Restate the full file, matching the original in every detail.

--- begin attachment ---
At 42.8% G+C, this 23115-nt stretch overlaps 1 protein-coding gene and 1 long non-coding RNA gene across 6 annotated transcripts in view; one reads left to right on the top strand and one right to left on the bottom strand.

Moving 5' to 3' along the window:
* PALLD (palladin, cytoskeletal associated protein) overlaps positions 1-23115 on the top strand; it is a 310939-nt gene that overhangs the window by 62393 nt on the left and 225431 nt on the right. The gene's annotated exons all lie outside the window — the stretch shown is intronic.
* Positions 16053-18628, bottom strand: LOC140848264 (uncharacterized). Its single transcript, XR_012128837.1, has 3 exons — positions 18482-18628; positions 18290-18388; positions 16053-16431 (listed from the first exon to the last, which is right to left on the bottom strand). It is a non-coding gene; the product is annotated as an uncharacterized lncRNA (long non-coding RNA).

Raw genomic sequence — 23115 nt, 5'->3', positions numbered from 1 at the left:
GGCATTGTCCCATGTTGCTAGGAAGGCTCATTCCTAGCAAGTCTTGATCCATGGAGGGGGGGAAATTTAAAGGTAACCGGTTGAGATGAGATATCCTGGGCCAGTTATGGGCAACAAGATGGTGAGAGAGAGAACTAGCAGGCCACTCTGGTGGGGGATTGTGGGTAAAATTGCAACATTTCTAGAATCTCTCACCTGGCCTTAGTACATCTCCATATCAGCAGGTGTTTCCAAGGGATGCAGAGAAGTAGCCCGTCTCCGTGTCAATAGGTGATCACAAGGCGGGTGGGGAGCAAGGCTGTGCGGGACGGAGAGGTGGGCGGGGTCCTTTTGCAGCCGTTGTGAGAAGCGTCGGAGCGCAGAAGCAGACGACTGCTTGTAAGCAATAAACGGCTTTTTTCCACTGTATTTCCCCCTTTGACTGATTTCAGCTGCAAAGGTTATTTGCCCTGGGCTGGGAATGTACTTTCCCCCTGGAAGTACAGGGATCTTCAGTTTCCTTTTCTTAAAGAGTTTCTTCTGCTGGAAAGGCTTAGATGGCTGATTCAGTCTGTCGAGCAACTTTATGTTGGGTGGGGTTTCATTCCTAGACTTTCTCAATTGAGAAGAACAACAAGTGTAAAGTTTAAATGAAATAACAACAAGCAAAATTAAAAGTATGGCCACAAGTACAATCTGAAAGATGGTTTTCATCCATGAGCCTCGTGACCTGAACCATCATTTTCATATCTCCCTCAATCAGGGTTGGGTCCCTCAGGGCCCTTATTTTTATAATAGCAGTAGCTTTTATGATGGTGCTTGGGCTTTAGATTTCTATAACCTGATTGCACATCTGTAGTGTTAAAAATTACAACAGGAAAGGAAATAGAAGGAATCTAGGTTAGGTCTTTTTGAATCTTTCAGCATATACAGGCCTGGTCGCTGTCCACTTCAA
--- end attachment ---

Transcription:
At 42.8% G+C, this 23115-nt stretch overlaps 1 protein-coding gene and 1 long non-coding RNA gene across 6 annotated transcripts in view; one reads left to right on the top strand and one right to left on the bottom strand.

Moving 5' to 3' along the window:
* PALLD (palladin, cytoskeletal associated protein) overlaps positions 1-23115 on the top strand; it is a 310939-nt gene that overhangs the window by 62393 nt on the left and 225431 nt on the right. The gene's annotated exons all lie outside the window — the stretch shown is intronic.
* Positions 16053-18628, bottom strand: LOC140848264 (uncharacterized). Its single transcript, XR_012128837.1, has 3 exons — positions 18482-18628; positions 18290-18388; positions 16053-16431 (listed from the first exon to the last, which is right to left on the bottom strand). It is a non-coding gene; the product is annotated as an uncharacterized lncRNA (long non-coding RNA).

Raw genomic sequence — 23115 nt, 5'->3', positions numbered from 1 at the left:
GGCATTGTCCCATGTTGCTAGGAAGGCTCATTCCTAGCAAGTCTTGATCCATGGAGGGGGGGAAATTTAAAGGTAACCGGTTGAGATGAGATATCCTGGGCCAGTTATGGGCAACAAGATGGTGAGAGAGAGAACTAGCAGGCCACTCTGGTGGGGGATTGTGGGTAAAATTGCAACATTTCTAGAATCTCTCACCTGGCCTTAGTACATCTCCATATCAGCAGGTGTTTCCAAGGGATGCAGAGAAGTAGCCCGTCTCCGTGTCAATAGGTGATCACAAGGCGGGTGGGGAGCAAGGCTGTGCGGGACGGAGAGGTGGGCGGGGTCCTTTTGCAGCCGTTGTGAGAAGCGTCGGAGCGCAGAAGCAGACGACTGCTTGTAAGCAATAAACGGCTTTTTTCCACTGTATTTCCCCCTTTGACTGATTTCAGCTGCAAAGGTTATTTGCCCTGGGCTGGGAATGTACTTTCCCCCTGGAAGTACAGGGATCTTCAGTTTCCTTTTCTTAAAGAGTTTCTTCTGCTGGAAAGGCTTAGATGGCTGATTCAGTCTGTCGAGCAACTTTATGTTGGGTGGGGTTTCATTCCTAGACTTTCTCAATTGAGAAGAACAACAAGTGTAAAGTTTAAATGAAATAACAACAAGCAAAATTAAAAGTATGGCCACAAGTACAATCTGAAAGATGGTTTTCATCCATGAGCCTCGTGACCTGAACCATCATTTTCATATCTCCCTCAATCAGGGTTGGGTCCCTCAGGGCCCTTATTTTTATAATAGCAGTAGCTTTTATGATGGTGCTTGGGCTTTAGATTTCTATAACCTGATTGCACATCTGTAGTGTTAAAAATTACAACAGGAAAGGAAATAGAAGGAATCTAGGTTAGGTCTTTTTGAATCTTTCAGCATATACAGGCCTGGTCGCTGTCCACTTCAA